Sometimes with my therapy clients, I use an analogy of the Mississippi River, which flows just a couple of miles from my office. I say that family life is like putting a canoe into that great body of water. If you enter the water at St. Paul and don’t do anything, you will head south towards New Orleans. If you want to go north, or even stay at St. Paul, you have to work hard and have a plan. In the same way, if you get married or have a child without working a plan for your family’s journey, you will likely head “south” toward less closeness, less meaning, and less joy over time. A family, like a canoe, must be steered or paddled, or it won’t take you to where you want to go. The natural drift of family life in contemporary America is towards slowly diminishing connection, meaning, and community.
Intentional fathers also must have a game plan, or they will end up wherever the river takes them in their parenting and family efforts. In our postmodern era, the natural drift is not family friendly. The rapids of wickedness, immorality, incivility, selfishness, and pride are washing contemporary children steadily downstream. Today, parents must have a proactive plan if they want to help steer their children toward happiness, success, and righteousness. The family proclamation reminds us that parents “have a sacred duty to rear their children in love and righteousness, to provide for their physical and spiritual needs, and to teach them to love and serve one another, observe the commandments of God, and be law-abiding citizens wherever they live.”
From the Book of Mormon, we can also learn the safe path down the river. Throughout this sacred book of scripture, the words of wise fathers often penetrated the hearts of humble sons. Elder Jeffrey R. Holland explained:
At a vulnerable moment in young Nephi’s life, his prophetic future was determined when he said, “I did believe all the words which had been spoken by my father.” At the turning point of the prophet Enos’s life, he said it was “the words which I had often heard my father speak” which prompted one of the great revelations recorded in the Book of Mormon. And sorrowing Alma the Younger, when confronted by the excruciating memory of his sins, “remembered also to have heard [his] father prophesy . . . concerning the coming of . . . Jesus Christ, a Son of God, to atone for the sins of the world.” That brief memory, that personal testimony offered by his father at a time when the father may have felt nothing was sinking in, not only saved the spiritual life of this, his son, but changed forever the history of the Book of Mormon people.
Alma the Younger was certainly an intentional parent—he did not leave the way his children would turn out to chance. He desired to prepare his sons for a life of discipleship and citizenship. He was deliberate and purposeful in the way he taught and influenced his sons, Helaman, Shiblon, and Corianton. He desired to equip his children with the doctrinal truths, practical life skills, and spiritual experiences that would help them survive and thrive in a wicked, sin-filled world.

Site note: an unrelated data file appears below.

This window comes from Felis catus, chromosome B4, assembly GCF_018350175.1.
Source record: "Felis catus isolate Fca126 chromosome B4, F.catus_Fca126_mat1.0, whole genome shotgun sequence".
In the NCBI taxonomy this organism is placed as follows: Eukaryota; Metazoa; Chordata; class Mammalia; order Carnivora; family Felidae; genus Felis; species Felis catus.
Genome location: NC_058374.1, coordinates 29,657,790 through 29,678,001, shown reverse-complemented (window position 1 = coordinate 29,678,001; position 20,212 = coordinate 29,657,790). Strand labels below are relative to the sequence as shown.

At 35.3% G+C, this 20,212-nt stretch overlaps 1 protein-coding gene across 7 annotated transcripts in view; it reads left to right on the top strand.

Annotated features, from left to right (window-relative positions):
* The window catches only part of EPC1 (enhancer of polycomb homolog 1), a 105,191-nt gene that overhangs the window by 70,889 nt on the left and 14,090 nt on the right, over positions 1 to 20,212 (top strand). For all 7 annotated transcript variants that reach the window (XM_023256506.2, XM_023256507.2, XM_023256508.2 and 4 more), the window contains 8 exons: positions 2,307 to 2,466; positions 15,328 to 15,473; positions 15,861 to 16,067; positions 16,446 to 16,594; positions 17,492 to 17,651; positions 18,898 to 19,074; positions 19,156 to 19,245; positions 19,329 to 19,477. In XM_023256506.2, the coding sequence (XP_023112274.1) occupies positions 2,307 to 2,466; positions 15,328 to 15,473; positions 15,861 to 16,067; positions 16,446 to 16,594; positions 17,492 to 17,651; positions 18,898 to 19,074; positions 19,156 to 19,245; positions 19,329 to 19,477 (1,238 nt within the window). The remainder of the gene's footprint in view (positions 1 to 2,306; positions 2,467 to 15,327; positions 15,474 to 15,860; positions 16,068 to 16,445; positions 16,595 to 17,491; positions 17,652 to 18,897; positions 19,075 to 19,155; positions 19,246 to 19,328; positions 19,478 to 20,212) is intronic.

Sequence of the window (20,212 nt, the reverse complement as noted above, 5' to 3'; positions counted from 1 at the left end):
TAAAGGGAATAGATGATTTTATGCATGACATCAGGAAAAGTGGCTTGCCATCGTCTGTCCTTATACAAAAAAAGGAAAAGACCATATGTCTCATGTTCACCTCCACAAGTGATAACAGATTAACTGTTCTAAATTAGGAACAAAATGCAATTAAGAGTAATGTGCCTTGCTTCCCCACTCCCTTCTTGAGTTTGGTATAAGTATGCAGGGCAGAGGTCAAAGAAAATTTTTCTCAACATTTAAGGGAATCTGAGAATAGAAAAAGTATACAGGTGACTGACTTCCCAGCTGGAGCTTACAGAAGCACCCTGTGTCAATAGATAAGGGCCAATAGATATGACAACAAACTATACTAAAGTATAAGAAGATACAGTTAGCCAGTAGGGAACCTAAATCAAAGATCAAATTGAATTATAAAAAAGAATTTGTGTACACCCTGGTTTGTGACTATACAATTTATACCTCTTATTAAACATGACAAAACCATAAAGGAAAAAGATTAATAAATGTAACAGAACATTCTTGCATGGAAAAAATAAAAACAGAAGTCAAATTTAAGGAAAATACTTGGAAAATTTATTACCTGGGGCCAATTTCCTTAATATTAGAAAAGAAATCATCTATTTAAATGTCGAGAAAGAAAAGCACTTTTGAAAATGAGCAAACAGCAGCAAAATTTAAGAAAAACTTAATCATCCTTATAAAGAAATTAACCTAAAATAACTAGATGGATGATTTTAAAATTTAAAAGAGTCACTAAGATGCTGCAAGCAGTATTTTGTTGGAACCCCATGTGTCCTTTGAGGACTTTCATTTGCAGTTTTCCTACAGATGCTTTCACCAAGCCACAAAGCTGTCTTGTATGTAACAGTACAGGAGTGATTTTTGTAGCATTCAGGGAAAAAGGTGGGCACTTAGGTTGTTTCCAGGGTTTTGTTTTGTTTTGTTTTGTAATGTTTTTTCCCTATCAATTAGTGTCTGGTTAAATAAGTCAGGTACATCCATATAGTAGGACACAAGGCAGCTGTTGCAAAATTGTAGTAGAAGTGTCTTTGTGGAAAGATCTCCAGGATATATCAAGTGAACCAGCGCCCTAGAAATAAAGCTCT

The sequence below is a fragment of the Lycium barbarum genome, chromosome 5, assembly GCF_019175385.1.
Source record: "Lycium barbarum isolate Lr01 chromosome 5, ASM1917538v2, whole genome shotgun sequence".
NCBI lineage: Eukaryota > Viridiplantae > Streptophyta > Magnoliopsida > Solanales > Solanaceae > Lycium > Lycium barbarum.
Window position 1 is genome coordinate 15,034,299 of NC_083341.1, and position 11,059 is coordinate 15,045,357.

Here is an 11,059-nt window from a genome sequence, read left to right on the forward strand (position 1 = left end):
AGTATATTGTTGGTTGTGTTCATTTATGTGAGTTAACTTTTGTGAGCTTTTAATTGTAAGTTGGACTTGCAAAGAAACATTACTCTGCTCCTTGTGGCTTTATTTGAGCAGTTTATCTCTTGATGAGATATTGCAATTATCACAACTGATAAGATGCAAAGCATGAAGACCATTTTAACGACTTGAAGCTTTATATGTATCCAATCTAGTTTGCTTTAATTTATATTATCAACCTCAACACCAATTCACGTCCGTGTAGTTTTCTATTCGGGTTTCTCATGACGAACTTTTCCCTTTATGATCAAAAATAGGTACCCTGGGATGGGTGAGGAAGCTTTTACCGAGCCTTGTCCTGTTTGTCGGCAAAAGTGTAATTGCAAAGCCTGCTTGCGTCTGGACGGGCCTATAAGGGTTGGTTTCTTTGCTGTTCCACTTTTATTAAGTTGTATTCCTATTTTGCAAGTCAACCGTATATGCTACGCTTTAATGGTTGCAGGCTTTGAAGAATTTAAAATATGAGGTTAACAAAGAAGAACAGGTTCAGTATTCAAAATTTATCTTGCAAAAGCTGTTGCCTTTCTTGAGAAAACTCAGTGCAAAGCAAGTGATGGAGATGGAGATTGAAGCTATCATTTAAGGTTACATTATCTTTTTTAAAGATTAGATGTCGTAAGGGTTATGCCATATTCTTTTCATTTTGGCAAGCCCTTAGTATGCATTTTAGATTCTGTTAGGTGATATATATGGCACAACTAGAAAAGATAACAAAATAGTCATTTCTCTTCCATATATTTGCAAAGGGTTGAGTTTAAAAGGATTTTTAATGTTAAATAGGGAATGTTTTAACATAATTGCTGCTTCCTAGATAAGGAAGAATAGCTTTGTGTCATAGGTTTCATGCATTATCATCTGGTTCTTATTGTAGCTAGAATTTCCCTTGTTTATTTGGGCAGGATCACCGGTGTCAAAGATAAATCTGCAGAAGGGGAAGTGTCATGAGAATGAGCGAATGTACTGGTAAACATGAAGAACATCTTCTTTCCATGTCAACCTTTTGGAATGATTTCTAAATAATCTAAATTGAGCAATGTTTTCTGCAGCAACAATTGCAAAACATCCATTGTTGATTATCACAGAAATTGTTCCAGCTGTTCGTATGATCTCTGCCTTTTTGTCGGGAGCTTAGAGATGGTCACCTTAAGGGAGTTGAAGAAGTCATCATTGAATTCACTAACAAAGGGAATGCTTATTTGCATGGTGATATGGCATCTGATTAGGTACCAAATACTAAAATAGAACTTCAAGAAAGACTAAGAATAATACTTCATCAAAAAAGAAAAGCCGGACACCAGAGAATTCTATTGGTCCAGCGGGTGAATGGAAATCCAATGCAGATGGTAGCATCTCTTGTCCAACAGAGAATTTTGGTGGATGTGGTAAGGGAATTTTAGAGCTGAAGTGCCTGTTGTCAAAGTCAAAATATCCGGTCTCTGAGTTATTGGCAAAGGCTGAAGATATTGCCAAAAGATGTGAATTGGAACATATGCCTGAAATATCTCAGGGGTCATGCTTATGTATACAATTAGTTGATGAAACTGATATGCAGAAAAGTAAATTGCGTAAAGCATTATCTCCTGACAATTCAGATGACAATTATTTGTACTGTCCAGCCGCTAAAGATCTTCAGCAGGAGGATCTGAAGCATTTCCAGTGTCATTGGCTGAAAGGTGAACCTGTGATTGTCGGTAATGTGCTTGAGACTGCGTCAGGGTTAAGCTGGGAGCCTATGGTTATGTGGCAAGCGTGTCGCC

Although much could be mentioned about Alma the Younger’s rebellious years and his conversion to the gospel, the scope of this paper will focus on Alma as a righteous adult, leader, and parent. Just as Brigham Young served as the governor of the Utah territory while simultaneously directing the Church as the president, Alma embraced similar positions. He served as the first chief judge in the land while concurrently leading the affairs of the Church as the high priest (Mosiah 29:41–42). As a leader, he walked in the ways of the Lord, kept the commandments, and judged righteously (Mosiah 29:43). He was a servant-leader who led his armies against the Amlicites in battle, fought with and killed Amlici, and sought to fight the king of the Lamanites (Alma 2:16, 29–32).
For a time, there was peace in the land of Zarahemla (Alma 4:1). The people were humbled because of their afflictions, and many joined the Church. As the chief judge, Alma personally baptized many of the thirty-five hundred who became members of the Church of God (4:4–5). However, it did not take long for the Nephites to turn their hearts toward pride, contention, and worldliness (4:6–9). During his tenure as chief judge, Alma “addressed difficulties such as the execution of Nehor, the revolt of Amlici, and a postwar economic slump.” As church members became more unrighteous, Alma appointed other leaders, such as teachers, priests, and elders, to preach to the people (4:7). Finally, Alma relinquished his judgment seat and appointed Nephihah to be the new chief judge (4:15–17).
At this juncture, Alma focused on being the spiritual leader of his people. As the high priest, he taught the people of Zarahemla true doctrine, preaching to them the “word of God . . . to stir them up in remembrance of their duty” and “bearing down in pure testimony against them” (Alma 4:19). Unfortunately, the people were slow to respond to Alma’s preaching. Therefore, he was grieved, afflicted, and saddened because of the “iniquity of his people.” Instead of responding to Alma’s message of repentance, they were “offended because of the strictness of the word.” Consequently, Alma’s heart was “exceedingly sorrowful” because his own people became unresponsive to his teachings and invitations to repentance (Alma 35:15).